The second episode, “Smithereens,” is simultaneously the most tense and least impressive of the three. Starring Andrew Scott, Damson Idris and Topher Grace, it is a classic kidnap yarn – without much of a twist.
Chris (Scott) hatches a plot to abduct an employee of the social media company Smithereen, in order to be able to talk to its founder and guru-like CEO Billy Bauer (Grace). When he finally does get through to Bauer, the message he delivers, however, is trite. It’s the same message that “Black Mirror” has been pushing since Episode 1 and the delivery in “Smithereens” is weak.
The episode is not without its charm, however. As always, Brooker’s use of soundtrack is outstanding. In this episode, in which the protagonist caused his fiancé’s death by glancing at his mobile phone while driving, the song that plays throughout the episode is “Can’t Take My Eyes off You.”
The episode is rescued by Scott’s portrayal of Chris, who is spiraling out of control, but is fundamentally decent. In one of the best performances ever seen on “Black Mirror,” Scott encapsulates the despair of his character perfectly.
The final episode – “Rachel, Jack and Ashley Too” – is the worst-rated of the three on review-aggregation website Rotten Tomatoes. Yet for me, it was the most enjoyable of the trio.
Perhaps some viewers were put off by the star of the piece, Miley Cyrus, the 26-year-old singer-songwriter who shot to fame as Hannah Montana on the Disney Channel show of the same name. I’m not sure what a Venn diagram of the crossover between Miley Cyrus fans and “Black Mirror” viewers would look like, but I suspect that Brooker had a mischievous glint in his eye when he was writing this episode.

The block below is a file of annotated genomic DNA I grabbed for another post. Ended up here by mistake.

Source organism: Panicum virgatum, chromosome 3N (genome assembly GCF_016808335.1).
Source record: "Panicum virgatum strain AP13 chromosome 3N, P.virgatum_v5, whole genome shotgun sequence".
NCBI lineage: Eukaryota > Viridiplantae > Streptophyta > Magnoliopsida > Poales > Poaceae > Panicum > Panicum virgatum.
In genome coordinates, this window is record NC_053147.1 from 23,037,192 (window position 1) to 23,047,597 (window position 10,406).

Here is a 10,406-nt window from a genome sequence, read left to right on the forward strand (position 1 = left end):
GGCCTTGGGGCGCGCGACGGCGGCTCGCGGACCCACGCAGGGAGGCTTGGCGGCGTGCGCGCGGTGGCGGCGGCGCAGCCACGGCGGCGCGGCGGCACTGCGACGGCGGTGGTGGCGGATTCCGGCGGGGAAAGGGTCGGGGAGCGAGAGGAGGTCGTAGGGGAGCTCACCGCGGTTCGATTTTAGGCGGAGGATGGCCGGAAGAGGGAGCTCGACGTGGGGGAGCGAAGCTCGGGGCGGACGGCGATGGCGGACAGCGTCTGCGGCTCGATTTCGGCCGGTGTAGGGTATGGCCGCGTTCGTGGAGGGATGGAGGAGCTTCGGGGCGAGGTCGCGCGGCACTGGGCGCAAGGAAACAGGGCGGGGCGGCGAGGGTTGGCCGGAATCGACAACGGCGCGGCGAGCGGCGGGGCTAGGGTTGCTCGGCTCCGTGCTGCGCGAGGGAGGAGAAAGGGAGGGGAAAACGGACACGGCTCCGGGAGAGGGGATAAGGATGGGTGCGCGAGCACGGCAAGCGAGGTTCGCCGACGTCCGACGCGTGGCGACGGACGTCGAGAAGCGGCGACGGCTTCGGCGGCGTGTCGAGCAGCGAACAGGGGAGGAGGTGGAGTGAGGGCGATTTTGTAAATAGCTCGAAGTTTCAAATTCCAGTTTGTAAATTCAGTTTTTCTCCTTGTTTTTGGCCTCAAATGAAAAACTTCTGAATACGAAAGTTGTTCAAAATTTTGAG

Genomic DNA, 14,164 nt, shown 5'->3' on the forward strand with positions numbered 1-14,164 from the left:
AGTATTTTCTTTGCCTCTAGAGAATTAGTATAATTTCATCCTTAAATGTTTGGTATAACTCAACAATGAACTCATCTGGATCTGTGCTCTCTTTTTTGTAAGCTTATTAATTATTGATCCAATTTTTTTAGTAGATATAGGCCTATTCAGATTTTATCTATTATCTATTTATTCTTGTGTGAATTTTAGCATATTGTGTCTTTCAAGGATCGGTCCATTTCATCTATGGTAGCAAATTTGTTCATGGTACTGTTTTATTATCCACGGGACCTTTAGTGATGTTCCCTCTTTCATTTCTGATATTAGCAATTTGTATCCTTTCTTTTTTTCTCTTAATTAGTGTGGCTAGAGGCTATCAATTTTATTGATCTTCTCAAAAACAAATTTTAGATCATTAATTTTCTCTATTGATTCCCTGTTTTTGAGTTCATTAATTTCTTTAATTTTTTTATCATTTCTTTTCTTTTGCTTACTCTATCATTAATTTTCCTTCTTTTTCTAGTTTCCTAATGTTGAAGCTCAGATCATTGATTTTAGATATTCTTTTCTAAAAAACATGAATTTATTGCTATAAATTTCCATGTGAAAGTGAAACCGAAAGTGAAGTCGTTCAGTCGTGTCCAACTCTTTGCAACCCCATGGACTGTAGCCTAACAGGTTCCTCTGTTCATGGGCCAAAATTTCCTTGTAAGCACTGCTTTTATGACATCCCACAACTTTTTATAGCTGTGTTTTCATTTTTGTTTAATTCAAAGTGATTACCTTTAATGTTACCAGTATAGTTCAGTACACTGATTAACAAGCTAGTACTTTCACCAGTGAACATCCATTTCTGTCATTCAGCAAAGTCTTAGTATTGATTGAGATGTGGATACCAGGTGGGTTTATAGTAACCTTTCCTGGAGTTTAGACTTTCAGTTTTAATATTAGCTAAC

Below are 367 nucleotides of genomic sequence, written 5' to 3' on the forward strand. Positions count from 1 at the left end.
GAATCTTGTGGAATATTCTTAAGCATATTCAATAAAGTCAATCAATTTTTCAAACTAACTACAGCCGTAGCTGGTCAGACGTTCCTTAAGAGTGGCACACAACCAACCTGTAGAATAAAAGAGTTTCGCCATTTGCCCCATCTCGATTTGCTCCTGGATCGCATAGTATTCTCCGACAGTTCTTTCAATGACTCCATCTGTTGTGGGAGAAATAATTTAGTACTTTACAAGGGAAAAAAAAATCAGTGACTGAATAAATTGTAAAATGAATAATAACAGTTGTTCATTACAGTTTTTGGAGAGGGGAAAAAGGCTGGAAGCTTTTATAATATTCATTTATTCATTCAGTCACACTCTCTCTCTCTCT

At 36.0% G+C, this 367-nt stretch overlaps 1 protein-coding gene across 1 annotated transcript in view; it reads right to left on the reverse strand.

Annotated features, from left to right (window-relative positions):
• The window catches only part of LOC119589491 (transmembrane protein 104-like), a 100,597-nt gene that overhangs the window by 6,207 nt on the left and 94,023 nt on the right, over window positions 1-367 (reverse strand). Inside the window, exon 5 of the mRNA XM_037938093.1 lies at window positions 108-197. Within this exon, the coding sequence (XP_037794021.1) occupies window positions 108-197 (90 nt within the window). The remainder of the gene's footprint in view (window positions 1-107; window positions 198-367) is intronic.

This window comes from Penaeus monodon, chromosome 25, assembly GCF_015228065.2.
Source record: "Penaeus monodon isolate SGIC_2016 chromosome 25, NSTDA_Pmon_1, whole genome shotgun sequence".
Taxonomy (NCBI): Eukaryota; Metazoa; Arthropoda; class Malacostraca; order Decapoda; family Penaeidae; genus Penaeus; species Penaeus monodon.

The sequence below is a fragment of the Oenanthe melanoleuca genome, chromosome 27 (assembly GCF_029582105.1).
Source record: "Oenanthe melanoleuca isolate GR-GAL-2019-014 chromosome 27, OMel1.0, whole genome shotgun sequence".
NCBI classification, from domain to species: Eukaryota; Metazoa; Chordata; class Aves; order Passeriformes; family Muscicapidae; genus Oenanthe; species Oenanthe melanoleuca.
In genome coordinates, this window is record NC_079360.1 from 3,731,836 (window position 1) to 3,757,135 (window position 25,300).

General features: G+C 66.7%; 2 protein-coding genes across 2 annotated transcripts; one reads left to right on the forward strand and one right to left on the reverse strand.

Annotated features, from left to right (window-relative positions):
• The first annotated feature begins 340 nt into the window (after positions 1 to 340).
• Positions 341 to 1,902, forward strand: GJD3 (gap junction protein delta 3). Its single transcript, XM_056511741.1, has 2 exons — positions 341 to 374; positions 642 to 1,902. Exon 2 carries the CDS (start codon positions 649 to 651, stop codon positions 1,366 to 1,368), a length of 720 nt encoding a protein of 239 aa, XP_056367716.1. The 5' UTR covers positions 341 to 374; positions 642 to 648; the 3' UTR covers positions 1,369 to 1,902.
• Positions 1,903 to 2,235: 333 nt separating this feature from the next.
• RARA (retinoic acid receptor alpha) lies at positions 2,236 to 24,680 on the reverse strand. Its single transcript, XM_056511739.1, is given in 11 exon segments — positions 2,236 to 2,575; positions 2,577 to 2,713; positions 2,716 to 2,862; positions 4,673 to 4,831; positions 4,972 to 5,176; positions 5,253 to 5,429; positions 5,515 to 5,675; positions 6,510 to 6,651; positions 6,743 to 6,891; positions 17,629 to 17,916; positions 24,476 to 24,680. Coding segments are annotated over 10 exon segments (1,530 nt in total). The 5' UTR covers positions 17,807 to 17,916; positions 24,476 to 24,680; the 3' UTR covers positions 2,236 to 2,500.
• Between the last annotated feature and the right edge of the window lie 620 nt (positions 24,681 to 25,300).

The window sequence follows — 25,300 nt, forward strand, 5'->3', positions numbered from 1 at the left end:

Cyrus was inspired casting for a role that involved portraying a millennial pop icon disillusioned by the industry and taken advantage of by her manager. Her public persona, controversial videos and conscious effort to distance herself from her teenage idol image all helped support her in this role.
As with the whole “Black Mirror” canon, “Rachel, Jack and Ashley Too” touches on familiar themes: capturing and recreating consciousness, the malevolent use of technology, and virtual realities.
The episode, while entertaining and occasionally very funny, feels a little like a cross between Nancy Drew and Scooby-Doo. There’s an evil aunt and her sidekicks, there’s a car chase and there’s a “pull the mask off the villain” moment at the end. It’s kitsch, but it’s well-written and well-performed kitsch – and it works.
Brooker has managed to create three new episodes – replete with Easter egg references to previous episodes of the show – which remain true to the spirit of “Black Mirror.” To do so, he needed to free himself from the shackles of the genre and focus on storytelling. These new episodes are a worthy addition to the “Black Mirror” catalog and prove that Brooker is not just a techno-skeptic satirist with penchant for bleak endings.